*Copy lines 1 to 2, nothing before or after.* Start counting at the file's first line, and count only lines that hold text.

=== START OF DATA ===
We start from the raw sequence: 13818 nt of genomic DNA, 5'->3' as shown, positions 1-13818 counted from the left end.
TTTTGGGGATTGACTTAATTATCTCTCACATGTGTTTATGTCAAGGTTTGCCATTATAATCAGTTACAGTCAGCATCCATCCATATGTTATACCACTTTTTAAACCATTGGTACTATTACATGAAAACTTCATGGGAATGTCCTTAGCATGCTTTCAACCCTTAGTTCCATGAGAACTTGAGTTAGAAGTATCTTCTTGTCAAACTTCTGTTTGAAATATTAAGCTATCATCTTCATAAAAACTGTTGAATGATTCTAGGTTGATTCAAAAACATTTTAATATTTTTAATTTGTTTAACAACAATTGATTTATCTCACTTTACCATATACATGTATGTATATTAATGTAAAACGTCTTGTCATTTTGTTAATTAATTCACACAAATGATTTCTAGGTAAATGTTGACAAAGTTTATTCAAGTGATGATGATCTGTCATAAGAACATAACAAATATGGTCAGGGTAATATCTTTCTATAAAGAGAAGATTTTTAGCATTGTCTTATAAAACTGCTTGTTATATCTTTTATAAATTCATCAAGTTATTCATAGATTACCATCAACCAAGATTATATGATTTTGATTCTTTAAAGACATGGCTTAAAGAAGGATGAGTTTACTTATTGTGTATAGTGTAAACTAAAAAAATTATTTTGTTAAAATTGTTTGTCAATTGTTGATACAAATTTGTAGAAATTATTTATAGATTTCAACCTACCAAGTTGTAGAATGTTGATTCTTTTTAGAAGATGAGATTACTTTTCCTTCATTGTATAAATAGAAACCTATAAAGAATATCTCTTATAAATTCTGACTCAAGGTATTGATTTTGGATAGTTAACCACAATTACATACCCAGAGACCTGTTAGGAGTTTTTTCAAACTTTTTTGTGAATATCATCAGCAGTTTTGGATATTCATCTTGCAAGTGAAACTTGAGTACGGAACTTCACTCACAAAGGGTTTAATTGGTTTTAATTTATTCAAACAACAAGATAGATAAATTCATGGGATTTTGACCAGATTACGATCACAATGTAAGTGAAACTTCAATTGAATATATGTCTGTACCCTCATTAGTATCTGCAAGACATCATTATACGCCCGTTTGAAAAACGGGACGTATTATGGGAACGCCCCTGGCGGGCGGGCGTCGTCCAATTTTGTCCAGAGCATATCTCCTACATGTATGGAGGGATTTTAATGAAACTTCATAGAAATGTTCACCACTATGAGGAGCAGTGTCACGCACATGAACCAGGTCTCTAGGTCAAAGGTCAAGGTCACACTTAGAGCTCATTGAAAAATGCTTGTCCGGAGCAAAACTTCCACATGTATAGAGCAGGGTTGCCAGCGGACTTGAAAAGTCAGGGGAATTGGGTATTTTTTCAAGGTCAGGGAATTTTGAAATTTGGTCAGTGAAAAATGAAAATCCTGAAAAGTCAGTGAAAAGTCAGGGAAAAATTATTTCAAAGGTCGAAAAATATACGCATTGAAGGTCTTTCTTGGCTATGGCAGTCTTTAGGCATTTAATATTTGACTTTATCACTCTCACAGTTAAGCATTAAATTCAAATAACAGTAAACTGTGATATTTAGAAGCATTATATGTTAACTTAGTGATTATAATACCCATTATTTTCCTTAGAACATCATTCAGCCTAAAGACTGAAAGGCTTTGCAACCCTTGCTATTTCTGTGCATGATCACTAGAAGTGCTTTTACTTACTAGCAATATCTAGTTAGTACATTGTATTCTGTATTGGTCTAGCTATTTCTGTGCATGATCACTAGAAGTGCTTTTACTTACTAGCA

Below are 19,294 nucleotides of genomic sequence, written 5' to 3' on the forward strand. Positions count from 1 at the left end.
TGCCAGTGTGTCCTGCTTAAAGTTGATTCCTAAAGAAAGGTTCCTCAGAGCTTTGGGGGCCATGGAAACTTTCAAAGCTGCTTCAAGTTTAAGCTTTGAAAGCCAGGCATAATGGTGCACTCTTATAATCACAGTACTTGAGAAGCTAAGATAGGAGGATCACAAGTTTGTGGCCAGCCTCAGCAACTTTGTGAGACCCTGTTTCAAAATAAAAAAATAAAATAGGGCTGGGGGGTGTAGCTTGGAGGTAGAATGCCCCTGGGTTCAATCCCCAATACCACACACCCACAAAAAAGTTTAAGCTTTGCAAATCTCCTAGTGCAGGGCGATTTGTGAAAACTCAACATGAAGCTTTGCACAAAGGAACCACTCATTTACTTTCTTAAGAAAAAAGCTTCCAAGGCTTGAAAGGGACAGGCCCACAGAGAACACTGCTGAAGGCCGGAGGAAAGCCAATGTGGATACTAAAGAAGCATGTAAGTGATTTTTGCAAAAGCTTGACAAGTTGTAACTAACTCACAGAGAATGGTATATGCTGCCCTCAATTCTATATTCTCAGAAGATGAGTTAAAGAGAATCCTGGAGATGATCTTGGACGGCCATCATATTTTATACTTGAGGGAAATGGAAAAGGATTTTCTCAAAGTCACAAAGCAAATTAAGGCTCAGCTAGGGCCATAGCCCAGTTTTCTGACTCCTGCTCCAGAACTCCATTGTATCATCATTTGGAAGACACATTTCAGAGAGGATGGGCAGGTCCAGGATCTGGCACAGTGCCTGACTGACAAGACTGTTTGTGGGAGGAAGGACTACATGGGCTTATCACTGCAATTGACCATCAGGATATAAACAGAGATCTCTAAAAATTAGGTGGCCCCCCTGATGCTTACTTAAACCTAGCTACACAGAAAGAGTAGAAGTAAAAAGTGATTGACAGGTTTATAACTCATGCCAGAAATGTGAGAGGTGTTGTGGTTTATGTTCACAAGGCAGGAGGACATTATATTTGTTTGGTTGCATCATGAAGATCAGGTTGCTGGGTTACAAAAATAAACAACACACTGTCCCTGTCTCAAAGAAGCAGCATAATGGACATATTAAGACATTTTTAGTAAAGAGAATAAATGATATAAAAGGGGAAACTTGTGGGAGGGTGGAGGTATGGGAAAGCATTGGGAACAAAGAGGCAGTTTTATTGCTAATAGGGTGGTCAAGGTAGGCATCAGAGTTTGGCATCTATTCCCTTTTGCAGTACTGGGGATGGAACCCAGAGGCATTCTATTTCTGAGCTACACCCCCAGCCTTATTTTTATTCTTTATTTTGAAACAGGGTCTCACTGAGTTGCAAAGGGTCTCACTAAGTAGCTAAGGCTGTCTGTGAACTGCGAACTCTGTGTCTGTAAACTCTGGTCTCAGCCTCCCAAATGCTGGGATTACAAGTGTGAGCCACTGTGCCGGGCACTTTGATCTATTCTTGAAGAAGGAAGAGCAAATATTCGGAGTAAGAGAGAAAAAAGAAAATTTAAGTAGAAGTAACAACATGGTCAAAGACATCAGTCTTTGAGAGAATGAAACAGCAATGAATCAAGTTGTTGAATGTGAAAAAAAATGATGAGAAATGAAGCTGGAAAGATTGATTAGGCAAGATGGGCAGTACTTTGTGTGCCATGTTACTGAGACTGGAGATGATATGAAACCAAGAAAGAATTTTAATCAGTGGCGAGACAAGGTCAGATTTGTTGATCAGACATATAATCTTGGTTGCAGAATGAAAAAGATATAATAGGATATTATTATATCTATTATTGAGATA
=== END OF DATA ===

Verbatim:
We start from the raw sequence: 13818 nt of genomic DNA, 5'->3' as shown, positions 1-13818 counted from the left end.
TTTTGGGGATTGACTTAATTATCTCTCACATGTGTTTATGTCAAGGTTTGCCATTATAATCAGTTACAGTCAGCATCCATCCATATGTTATACCACTTTTTAAACCATTGGTACTATTACATGAAAACTTCATGGGAATGTCCTTAGCATGCTTTCAACCCTTAGTTCCATGAGAACTTGAGTTAGAAGTATCTTCTTGTCAAACTTCTGTTTGAAATATTAAGCTATCATCTTCATAAAAACTGTTGAATGATTCTAGGTTGATTCAAAAACATTTTAATATTTTTAATTTGTTTAACAACAATTGATTTATCTCACTTTACCATATACATGTATGTATATTAATGTAAAACGTCTTGTCATTTTGTTAATTAATTCACACAAATGATTTCTAGGTAAATGTTGACAAAGTTTATTCAAGTGATGATGATCTGTCATAAGAACATAACAAATATGGTCAGGGTAATATCTTTCTATAAAGAGAAGATTTTTAGCATTGTCTTATAAAACTGCTTGTTATATCTTTTATAAATTCATCAAGTTATTCATAGATTACCATCAACCAAGATTATATGATTTTGATTCTTTAAAGACATGGCTTAAAGAAGGATGAGTTTACTTATTGTGTATAGTGTAAACTAAAAAAATTATTTTGTTAAAATTGTTTGTCAATTGTTGATACAAATTTGTAGAAATTATTTATAGATTTCAACCTACCAAGTTGTAGAATGTTGATTCTTTTTAGAAGATGAGATTACTTTTCCTTCATTGTATAAATAGAAACCTATAAAGAATATCTCTTATAAATTCTGACTCAAGGTATTGATTTTGGATAGTTAACCACAATTACATACCCAGAGACCTGTTAGGAGTTTTTTCAAACTTTTTTGTGAATATCATCAGCAGTTTTGGATATTCATCTTGCAAGTGAAACTTGAGTACGGAACTTCACTCACAAAGGGTTTAATTGGTTTTAATTTATTCAAACAACAAGATAGATAAATTCATGGGATTTTGACCAGATTACGATCACAATGTAAGTGAAACTTCAATTGAATATATGTCTGTACCCTCATTAGTATCTGCAAGACATCATTATACGCCCGTTTGAAAAACGGGACGTATTATGGGAACGCCCCTGGCGGGCGGGCGTCGTCCAATTTTGTCCAGAGCATATCTCCTACATGTATGGAGGGATTTTAATGAAACTTCATAGAAATGTTCACCACTATGAGGAGCAGTGTCACGCACATGAACCAGGTCTCTAGGTCAAAGGTCAAGGTCACACTTAGAGCTCATTGAAAAATGCTTGTCCGGAGCAAAACTTCCACATGTATAGAGCAGGGTTGCCAGCGGACTTGAAAAGTCAGGGGAATTGGGTATTTTTTCAAGGTCAGGGAATTTTGAAATTTGGTCAGTGAAAAATGAAAATCCTGAAAAGTCAGTGAAAAGTCAGGGAAAAATTATTTCAAAGGTCGAAAAATATACGCATTGAAGGTCTTTCTTGGCTATGGCAGTCTTTAGGCATTTAATATTTGACTTTATCACTCTCACAGTTAAGCATTAAATTCAAATAACAGTAAACTGTGATATTTAGAAGCATTATATGTTAACTTAGTGATTATAATACCCATTATTTTCCTTAGAACATCATTCAGCCTAAAGACTGAAAGGCTTTGCAACCCTTGCTATTTCTGTGCATGATCACTAGAAGTGCTTTTACTTACTAGCAATATCTAGTTAGTACATTGTATTCTGTATTGGTCTAGCTATTTCTGTGCATGATCACTAGAAGTGCTTTTACTTACTAGCA